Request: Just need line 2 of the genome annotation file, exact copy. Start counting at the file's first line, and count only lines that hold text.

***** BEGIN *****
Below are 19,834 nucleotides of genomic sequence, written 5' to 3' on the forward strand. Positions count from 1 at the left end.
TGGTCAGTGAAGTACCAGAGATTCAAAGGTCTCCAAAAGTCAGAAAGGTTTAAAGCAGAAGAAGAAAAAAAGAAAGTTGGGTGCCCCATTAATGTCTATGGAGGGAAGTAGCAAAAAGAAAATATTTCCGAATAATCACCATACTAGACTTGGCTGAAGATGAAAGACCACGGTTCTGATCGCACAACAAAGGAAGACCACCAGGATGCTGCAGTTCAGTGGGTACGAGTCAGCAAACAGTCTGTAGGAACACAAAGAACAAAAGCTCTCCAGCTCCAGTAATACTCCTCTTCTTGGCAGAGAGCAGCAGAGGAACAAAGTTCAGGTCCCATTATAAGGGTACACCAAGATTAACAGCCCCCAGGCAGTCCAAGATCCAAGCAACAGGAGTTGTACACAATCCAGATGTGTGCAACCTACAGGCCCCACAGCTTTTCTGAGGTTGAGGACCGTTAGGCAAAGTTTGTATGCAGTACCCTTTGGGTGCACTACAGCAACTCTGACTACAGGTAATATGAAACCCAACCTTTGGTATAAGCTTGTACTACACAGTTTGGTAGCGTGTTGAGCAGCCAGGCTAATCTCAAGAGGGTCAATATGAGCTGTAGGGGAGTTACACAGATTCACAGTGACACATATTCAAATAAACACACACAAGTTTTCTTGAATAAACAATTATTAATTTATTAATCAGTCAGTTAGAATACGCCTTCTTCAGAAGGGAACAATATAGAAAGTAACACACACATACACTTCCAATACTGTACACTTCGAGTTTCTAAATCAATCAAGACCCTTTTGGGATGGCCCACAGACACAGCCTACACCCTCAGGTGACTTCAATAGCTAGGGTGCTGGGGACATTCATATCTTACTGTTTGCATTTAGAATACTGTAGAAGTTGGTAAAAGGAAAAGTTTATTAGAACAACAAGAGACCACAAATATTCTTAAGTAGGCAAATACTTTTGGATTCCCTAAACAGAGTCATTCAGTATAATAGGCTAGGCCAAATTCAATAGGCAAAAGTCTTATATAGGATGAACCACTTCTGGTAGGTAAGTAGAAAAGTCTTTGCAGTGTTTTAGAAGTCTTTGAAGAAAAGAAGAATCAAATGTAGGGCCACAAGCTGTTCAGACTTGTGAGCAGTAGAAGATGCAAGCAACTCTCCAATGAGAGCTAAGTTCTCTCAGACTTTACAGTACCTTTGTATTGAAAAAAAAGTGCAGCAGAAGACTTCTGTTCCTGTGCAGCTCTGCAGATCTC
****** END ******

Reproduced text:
TGGTCAGTGAAGTACCAGAGATTCAAAGGTCTCCAAAAGTCAGAAAGGTTTAAAGCAGAAGAAGAAAAAAAGAAAGTTGGGTGCCCCATTAATGTCTATGGAGGGAAGTAGCAAAAAGAAAATATTTCCGAATAATCACCATACTAGACTTGGCTGAAGATGAAAGACCACGGTTCTGATCGCACAACAAAGGAAGACCACCAGGATGCTGCAGTTCAGTGGGTACGAGTCAGCAAACAGTCTGTAGGAACACAAAGAACAAAAGCTCTCCAGCTCCAGTAATACTCCTCTTCTTGGCAGAGAGCAGCAGAGGAACAAAGTTCAGGTCCCATTATAAGGGTACACCAAGATTAACAGCCCCCAGGCAGTCCAAGATCCAAGCAACAGGAGTTGTACACAATCCAGATGTGTGCAACCTACAGGCCCCACAGCTTTTCTGAGGTTGAGGACCGTTAGGCAAAGTTTGTATGCAGTACCCTTTGGGTGCACTACAGCAACTCTGACTACAGGTAATATGAAACCCAACCTTTGGTATAAGCTTGTACTACACAGTTTGGTAGCGTGTTGAGCAGCCAGGCTAATCTCAAGAGGGTCAATATGAGCTGTAGGGGAGTTACACAGATTCACAGTGACACATATTCAAATAAACACACACAAGTTTTCTTGAATAAACAATTATTAATTTATTAATCAGTCAGTTAGAATACGCCTTCTTCAGAAGGGAACAATATAGAAAGTAACACACACATACACTTCCAATACTGTACACTTCGAGTTTCTAAATCAATCAAGACCCTTTTGGGATGGCCCACAGACACAGCCTACACCCTCAGGTGACTTCAATAGCTAGGGTGCTGGGGACATTCATATCTTACTGTTTGCATTTAGAATACTGTAGAAGTTGGTAAAAGGAAAAGTTTATTAGAACAACAAGAGACCACAAATATTCTTAAGTAGGCAAATACTTTTGGATTCCCTAAACAGAGTCATTCAGTATAATAGGCTAGGCCAAATTCAATAGGCAAAAGTCTTATATAGGATGAACCACTTCTGGTAGGTAAGTAGAAAAGTCTTTGCAGTGTTTTAGAAGTCTTTGAAGAAAAGAAGAATCAAATGTAGGGCCACAAGCTGTTCAGACTTGTGAGCAGTAGAAGATGCAAGCAACTCTCCAATGAGAGCTAAGTTCTCTCAGACTTTACAGTACCTTTGTATTGAAAAAAAAGTGCAGCAGAAGACTTCTGTTCCTGTGCAGCTCTGCAGATCTC